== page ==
Michael says the moment he realised something needed to change was when he missed a school play which his daughter starred in. “I made up an excuse,” he says. “I really wanted to see it, but the obsession to go and use - to go and meet somebody - was just on me. I was powerless over that.”
He was using work events as an excuse to go out and hook up with people too. A high-flying job in the insurance industry led to long lunches and time unaccounted for. “There were a lot of opportunities to meet people,” he says. “It was a difficult balancing act to find that perfect buzz. It’s contradicting emotions - it’s causing the pain but you’re always chasing it.”
The now 43-year-old, who is a father to three children, went into recovery aged 33. He says it wasn’t the cocaine or sex that made him realise he needed help, it was the constant lying to those he loved. But it was too late and just over four years ago he and his long-term wife separated. “The trust had gone. There’s only so much someone’s going to take,” he reflects. “As much as she loved me and I loved her, the trust had gone and I’d damaged the situation.
“I wasn’t comfortable in my own skin. That’s what this is about. You can’t have a relationship with somebody until you can have a relationship with yourself. If you’re lying to yourself, then how is that going to work?”
Eytan Alexander, founder of UKAT, which is a private treatment centre, says a lot of people with sex and love addiction might not recognise they have a problem because they tend to mask it with some form of substance abuse.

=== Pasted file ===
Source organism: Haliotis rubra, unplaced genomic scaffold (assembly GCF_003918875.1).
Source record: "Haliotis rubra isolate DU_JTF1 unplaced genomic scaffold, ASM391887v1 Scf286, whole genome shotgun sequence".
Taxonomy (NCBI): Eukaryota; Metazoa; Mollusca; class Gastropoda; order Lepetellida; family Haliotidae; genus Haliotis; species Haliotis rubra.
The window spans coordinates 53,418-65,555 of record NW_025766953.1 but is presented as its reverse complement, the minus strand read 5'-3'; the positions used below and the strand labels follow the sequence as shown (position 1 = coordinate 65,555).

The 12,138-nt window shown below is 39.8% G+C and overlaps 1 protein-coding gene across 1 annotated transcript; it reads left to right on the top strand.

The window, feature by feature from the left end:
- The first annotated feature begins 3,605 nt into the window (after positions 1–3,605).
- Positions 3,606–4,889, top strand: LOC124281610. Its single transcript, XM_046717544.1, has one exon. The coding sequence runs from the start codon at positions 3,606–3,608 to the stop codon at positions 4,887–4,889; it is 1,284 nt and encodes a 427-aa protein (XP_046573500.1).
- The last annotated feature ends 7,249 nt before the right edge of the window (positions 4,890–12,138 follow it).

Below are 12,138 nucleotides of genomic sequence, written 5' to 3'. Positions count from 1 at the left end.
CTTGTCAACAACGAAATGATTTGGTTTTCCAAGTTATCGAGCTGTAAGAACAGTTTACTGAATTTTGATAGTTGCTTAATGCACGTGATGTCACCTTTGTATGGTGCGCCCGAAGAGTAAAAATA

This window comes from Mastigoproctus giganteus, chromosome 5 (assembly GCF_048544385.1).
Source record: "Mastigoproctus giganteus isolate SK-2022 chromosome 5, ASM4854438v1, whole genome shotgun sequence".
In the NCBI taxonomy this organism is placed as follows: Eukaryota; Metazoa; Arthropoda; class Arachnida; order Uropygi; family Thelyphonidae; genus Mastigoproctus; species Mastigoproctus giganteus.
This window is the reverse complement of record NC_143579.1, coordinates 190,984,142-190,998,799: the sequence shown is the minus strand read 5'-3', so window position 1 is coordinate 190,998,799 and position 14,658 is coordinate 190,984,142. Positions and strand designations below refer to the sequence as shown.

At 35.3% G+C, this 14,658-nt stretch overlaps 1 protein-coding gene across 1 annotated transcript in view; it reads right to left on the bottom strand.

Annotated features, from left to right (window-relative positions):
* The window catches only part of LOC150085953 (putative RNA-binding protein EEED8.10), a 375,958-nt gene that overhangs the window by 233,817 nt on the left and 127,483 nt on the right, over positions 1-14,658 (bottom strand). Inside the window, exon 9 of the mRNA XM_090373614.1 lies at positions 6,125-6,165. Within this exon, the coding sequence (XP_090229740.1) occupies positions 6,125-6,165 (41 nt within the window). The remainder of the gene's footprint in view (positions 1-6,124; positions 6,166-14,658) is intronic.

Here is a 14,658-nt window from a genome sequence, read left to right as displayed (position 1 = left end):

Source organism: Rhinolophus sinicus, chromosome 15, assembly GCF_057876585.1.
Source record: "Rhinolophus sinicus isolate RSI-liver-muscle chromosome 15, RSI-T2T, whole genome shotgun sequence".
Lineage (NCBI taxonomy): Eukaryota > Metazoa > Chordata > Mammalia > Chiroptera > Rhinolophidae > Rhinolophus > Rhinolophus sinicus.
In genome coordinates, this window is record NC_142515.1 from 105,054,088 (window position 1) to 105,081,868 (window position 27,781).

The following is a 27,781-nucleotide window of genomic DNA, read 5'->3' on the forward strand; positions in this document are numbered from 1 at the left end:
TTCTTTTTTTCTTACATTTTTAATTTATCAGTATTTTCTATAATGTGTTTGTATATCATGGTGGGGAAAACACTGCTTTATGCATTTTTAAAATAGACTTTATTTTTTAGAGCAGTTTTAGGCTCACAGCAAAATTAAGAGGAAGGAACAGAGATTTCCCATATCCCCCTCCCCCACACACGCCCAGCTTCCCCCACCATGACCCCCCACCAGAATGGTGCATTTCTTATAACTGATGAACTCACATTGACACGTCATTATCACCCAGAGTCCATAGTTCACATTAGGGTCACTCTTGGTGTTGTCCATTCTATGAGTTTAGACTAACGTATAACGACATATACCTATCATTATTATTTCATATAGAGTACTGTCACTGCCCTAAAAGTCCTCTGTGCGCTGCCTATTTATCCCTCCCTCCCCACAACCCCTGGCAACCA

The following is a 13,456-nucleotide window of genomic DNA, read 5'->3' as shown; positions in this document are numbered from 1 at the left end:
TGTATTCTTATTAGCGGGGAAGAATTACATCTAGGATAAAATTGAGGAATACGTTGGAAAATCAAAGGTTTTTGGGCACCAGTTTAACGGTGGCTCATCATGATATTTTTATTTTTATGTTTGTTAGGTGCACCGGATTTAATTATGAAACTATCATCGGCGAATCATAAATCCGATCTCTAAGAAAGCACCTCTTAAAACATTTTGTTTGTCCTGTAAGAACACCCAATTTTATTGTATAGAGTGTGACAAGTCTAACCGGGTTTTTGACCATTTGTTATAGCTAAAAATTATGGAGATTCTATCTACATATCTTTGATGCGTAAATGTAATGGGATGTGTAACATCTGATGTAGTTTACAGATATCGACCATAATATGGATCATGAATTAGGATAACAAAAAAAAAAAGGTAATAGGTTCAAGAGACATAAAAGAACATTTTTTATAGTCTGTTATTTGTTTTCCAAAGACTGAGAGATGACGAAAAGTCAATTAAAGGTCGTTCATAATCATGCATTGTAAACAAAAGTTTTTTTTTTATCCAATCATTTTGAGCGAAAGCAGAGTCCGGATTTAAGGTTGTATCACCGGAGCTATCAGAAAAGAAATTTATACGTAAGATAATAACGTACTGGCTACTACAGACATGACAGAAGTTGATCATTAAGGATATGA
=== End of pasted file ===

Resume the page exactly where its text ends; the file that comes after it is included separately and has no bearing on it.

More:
“When we treat our patients, and we really dig deep into the why they do what they do, we generally reveal their struggle with relationships, boundaries and respect,” he says. Treatment tends to involve a mixture of group therapy, individual counselling and cognitive behavioural therapy (CBT). At present it is not treated on the NHS, meaning most people have to seek help privately.
“Sex addicts will have huge egos but incredibly low self-esteem. They’ll be addicted to love but at the same time will avoid love,” he continues. “They’ll experience both sets of conflicting emotions at the same time which causes them real mental pain.”
In the past few years, Michael says he’s had far healthier relationships with women, however at present he’s single and in a good place. He has shared his story to encourage others to seek help. “Today I’m happy being alone, whereas before that would have been like turning around to an alcoholic and telling them they’re never going to drink again,” he says.
“I feel grateful that I do not have to live a lie anymore.”
If you think you might have a sex addiction:
:: Call relationships charity Relate for details of Relate Centres that offer a sex addiction service.
:: Find details of a trained sex addiction therapist by visiting the Association for Treatment of Sex Addiction and Compulsivity website.
:: Access details of support groups at the Sex Addiction Help website.
:: Call UKAT’s free 24/7 confidential helpline on 0808 250 4523 or find out more about sex and love addiction here. (Please bear in mind they are a private treatment centre).